Music and radio – I was mesmerized by these media that could reach so many peoples’ hearts and minds and create a culture of like-minded souls. But it was my Mom’s career in nursing and the embryonic imprint of the Roche tower that led me to a career in biomedical science. I traveled for my first installment in the American South (the Ivies wouldn’t have me) then came back to give an interview seminar for a postdoctoral fellowship in that Roche tower I admired from childhood. I was offered the position but ultimately turned it down. You see, I flew directly from Newark Airport to other interviews in Arizona and Colorado where I became enchanted with the American West and Southwest – I mean, people did science out there, even won Nobel Prizes – without living in New York.
Funny thing, that radio mystique. As I became known for my research in herbal medicines, I was invited as a guest on a university AM health program. And again. Local TV called. Science journalists called. After I was a guest on a nationally-syndicated NPR health program, my sister called and laughed, pointing out how my life came full circle. I’ve since even dabbled in TV and have made friends with science journalists around the world, many of whom left the bench for a more predictable but equally-harried lifestyle. Somehow, I’ve accumulated the credentials to serve as an graduate advisory board member for university medical journalism training program – a hack scientist and accidental science writer among an esteemed group of some of the foremost minds in health journalism in the US. But, oh, how I love radio the best.
Part of my personal mission has always been to provide regular folks with health information in an understandable manner. If you’ve ever met me in a bar, perhaps with me and my brother John or T.P. at McSorley’s Old Ale House, you can be certain I’d have talked to you about cancer research. (Beer, after all, is a natural product.) This mission became more serious after I studied herbal medicines and natural products at the request of my pharmacy, nursing, and medical students – a common modus operandi in my career where the students have taught the professor many things. I was amazed but not surprised to learn that many consumers are preyed upon by unscrupulous marketers and heartless hucksters promising hope to cancer and AIDS patients.
I’d heard about this blog thing but figured that someone had already launched something in this medium about herbal medicines and dietary supplements. Unfortunately, the blogosphere was mostly populated by those hucksters and marketers. So, I started exploring this strange world and having discussions with like-minded but oddly named characters such as BotanicalGirl and Orac, among others. With their encouragement, I started writing on my sister’s birthday last year, mostly so I wouldn’t forget my bloganniversary. The hits started coming, the blogroll links, the carnivals, and the quotes. Then the call to come up to ScienceBlogs.com came from Katherine Sharpe…on my birthday.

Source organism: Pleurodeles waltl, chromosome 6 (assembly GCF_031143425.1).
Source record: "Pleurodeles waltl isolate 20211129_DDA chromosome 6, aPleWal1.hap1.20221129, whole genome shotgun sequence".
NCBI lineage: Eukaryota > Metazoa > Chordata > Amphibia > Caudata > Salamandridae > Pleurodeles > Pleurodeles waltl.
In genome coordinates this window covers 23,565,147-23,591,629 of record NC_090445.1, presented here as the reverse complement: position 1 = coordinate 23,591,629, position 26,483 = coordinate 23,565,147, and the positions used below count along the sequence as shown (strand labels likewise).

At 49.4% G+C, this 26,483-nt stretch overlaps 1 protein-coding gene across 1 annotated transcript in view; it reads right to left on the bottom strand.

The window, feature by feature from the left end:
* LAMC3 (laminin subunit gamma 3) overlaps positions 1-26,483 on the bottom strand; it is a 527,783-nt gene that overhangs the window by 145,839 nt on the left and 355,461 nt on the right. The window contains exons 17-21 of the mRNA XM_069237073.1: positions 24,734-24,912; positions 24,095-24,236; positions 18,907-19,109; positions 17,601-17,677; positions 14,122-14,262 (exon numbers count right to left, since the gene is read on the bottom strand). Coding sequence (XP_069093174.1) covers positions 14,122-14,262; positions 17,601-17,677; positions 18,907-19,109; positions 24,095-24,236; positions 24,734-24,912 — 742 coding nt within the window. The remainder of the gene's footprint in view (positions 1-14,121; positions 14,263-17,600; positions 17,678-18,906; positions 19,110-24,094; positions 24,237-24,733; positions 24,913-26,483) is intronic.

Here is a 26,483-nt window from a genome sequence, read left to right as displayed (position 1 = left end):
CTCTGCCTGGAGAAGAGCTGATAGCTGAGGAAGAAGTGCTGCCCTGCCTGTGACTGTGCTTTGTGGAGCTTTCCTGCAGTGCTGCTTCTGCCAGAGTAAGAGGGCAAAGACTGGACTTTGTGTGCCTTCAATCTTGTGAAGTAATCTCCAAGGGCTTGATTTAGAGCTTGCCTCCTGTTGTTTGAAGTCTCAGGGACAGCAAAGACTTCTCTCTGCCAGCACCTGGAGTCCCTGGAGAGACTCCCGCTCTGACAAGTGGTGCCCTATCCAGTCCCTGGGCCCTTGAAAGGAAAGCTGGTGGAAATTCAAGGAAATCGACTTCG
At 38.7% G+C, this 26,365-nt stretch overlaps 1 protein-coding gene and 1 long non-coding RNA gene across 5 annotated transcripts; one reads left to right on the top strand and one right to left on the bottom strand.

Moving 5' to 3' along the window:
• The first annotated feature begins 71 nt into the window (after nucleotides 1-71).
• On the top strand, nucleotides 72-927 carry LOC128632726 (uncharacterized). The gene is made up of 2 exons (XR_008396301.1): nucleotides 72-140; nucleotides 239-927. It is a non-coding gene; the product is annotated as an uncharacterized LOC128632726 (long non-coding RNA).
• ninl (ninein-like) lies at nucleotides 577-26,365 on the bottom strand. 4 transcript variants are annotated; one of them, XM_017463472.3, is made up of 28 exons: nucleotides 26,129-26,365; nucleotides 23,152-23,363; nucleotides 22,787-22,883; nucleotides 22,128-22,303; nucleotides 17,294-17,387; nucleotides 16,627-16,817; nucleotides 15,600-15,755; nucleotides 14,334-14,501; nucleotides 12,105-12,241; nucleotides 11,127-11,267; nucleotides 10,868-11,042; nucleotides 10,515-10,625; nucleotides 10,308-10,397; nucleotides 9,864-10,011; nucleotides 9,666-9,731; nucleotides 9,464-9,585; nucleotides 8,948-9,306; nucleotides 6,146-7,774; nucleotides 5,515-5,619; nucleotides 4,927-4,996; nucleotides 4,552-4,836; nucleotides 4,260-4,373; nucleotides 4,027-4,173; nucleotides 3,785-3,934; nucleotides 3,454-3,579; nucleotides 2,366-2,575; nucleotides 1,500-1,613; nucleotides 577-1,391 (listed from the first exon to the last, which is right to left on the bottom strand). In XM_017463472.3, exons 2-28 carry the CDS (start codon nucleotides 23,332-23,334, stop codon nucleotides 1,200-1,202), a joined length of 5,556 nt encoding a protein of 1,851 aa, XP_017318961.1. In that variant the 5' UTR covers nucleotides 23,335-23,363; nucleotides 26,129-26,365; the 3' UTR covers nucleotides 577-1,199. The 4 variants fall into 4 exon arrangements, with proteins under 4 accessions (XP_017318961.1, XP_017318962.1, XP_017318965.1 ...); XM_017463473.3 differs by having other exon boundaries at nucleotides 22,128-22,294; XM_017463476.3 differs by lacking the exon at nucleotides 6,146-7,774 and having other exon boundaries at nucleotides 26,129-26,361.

Like the late environmental author and hellraiser, Edward Abbey, I now struggle with my need to live in two worlds – the wilderness of the American West & Southwest and civilization, my love for cities, especially New York City. In 1968, Abbey wrote near the end of Desert Solitaire,
“Unlike Thoreau who insisted on one world at a time I am attempting to make the best of two. After six months in the desert I am volunteering for a winter of front-line combat duty-caseworker, public warfare department-in the howling streets of Megalomania, U.S.A. Mostly for the sake of private and selfish concerns, truly, but also for reasons of a more general nature. After twenty-six weeks of sunlight and stars, wind and sky and golden sand, I want to hear once more the crackle of clamshells on the floor of the bar in the Clam Broth House in Hoboken. I long for a view of the jolly, rosy faces on 42nd Street and the cheerful throngs on the sidewalks of Atlantic Avenue. Enough of Land’s End, Dead Horse Point, lbkuhnikivats and other high resolves; I want to see somebody jump out of a window or off a roof. I grow weary of nobody’s company but my own-let me hear the wit and wisdom of the subway crowds again, the cabdriver’s shrewd aphorisms, the genial chuckle of a Jersey City cop, the happy laughter of Greater New York’s one million illegitimate children.”
New York City, 2006
Carol Miller of WNEW-FM now reaches the world from the New York studios of Sirius satellite radio channel 18, The Spectrum. Sirius also counts Jay Thomas among its personalities. Thomas, an aspiring actor during my childhood, left 99X to become the deli clerk on Mork & Mindy, had a regular role on Cheers, and co-starred in Mr. Holland’s Opus. But he’s back in New York, also on Sirius. Like Edward Abbey, a grizzled and cranky Don Imus and his wife keep a ranch in New Mexico to provide wilderness opportunities for kids with cancer, but he can be seen around the world on MSNBC doing his show from New York City. The media may have changed, but not the need for communication and the sharing of stories and culture.
And now I write for you, all over the world, via a server that sits in New York City.
It’s great to be home.